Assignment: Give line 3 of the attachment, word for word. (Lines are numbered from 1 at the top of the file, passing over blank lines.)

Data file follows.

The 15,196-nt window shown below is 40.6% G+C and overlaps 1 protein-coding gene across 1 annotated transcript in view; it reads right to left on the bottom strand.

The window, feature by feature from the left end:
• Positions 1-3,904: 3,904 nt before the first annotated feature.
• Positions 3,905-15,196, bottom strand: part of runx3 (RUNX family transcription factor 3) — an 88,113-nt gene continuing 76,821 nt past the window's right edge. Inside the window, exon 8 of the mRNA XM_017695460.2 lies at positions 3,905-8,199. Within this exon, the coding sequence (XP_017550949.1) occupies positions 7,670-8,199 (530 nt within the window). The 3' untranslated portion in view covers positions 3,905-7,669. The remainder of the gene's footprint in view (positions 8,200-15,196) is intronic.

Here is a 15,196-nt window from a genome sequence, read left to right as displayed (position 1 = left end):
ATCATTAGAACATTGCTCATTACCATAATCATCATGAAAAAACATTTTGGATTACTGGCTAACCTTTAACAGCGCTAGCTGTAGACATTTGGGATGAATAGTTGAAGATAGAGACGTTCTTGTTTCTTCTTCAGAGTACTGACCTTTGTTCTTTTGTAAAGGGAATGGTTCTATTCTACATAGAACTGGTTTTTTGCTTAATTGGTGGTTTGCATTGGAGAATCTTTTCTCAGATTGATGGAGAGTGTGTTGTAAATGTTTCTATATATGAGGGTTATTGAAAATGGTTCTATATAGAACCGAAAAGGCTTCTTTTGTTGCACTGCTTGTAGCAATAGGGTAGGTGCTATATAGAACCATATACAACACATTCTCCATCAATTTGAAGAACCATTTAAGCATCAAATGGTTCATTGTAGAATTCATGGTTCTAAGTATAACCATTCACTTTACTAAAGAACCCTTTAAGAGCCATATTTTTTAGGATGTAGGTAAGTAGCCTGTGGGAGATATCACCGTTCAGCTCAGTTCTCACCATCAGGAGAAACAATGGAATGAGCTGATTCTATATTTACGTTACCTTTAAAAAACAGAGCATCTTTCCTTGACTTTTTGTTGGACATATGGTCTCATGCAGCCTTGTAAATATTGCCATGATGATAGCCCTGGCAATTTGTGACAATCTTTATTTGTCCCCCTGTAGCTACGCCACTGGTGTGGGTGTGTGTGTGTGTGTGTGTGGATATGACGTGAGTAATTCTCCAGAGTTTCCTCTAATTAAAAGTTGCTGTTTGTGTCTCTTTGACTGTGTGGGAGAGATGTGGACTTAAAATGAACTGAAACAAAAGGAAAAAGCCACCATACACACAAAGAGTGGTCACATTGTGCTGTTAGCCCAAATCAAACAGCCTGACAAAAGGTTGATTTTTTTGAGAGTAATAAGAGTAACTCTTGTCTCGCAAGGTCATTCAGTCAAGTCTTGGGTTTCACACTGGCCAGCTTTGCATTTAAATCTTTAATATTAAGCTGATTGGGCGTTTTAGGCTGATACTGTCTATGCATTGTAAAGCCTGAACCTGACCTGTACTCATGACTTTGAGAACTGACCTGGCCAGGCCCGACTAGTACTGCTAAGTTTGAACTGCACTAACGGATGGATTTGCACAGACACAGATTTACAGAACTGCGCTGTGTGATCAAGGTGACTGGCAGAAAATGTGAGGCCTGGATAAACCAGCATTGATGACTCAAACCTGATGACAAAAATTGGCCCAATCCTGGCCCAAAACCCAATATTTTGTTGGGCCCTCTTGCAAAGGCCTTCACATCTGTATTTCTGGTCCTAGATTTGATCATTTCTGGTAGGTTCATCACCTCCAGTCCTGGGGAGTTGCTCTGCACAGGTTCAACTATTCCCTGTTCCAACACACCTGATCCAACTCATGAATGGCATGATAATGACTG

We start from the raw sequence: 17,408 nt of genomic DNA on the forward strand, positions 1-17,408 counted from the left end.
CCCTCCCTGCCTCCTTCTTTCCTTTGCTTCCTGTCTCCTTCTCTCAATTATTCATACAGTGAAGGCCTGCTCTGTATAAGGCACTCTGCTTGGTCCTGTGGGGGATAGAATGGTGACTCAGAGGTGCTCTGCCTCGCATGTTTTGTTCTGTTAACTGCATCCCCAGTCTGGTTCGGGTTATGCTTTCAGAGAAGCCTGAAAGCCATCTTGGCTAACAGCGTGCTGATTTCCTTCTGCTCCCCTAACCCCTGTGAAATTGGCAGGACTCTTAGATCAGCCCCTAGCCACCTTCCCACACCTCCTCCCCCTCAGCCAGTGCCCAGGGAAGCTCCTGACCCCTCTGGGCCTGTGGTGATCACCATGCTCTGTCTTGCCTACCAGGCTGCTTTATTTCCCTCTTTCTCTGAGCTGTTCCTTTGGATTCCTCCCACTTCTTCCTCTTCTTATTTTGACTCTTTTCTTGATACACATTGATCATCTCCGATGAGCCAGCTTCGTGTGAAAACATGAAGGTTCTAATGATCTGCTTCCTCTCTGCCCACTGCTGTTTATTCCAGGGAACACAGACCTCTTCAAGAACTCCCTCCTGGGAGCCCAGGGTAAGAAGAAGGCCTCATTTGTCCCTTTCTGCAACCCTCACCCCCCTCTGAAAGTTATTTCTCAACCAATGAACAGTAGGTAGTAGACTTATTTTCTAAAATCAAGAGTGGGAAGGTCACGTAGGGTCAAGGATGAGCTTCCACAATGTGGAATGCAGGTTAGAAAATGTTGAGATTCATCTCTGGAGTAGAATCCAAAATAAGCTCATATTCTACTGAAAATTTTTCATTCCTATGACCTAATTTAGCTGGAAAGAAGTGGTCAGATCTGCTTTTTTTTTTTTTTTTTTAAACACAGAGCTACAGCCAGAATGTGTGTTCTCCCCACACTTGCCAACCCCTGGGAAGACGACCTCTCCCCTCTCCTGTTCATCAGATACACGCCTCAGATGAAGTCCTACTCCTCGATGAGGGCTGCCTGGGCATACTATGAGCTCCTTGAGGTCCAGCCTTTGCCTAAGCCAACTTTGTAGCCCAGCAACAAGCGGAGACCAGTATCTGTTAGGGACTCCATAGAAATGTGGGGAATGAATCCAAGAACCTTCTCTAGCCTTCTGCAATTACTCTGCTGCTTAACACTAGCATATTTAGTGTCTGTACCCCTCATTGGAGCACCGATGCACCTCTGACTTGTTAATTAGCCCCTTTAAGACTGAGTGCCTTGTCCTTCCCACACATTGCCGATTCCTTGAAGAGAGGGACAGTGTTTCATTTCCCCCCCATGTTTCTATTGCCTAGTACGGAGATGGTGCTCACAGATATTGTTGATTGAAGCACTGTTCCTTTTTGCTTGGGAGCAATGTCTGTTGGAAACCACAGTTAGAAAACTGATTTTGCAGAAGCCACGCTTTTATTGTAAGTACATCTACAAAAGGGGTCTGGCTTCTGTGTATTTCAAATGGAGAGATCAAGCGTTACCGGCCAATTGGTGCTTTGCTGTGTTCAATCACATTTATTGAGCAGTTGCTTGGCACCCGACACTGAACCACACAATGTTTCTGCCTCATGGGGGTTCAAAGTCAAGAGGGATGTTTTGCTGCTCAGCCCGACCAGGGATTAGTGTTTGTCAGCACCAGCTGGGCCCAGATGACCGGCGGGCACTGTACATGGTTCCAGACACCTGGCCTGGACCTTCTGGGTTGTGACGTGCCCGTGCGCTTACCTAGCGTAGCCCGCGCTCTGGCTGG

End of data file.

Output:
• Positions 1-3,904: 3,904 nt before the first annotated feature.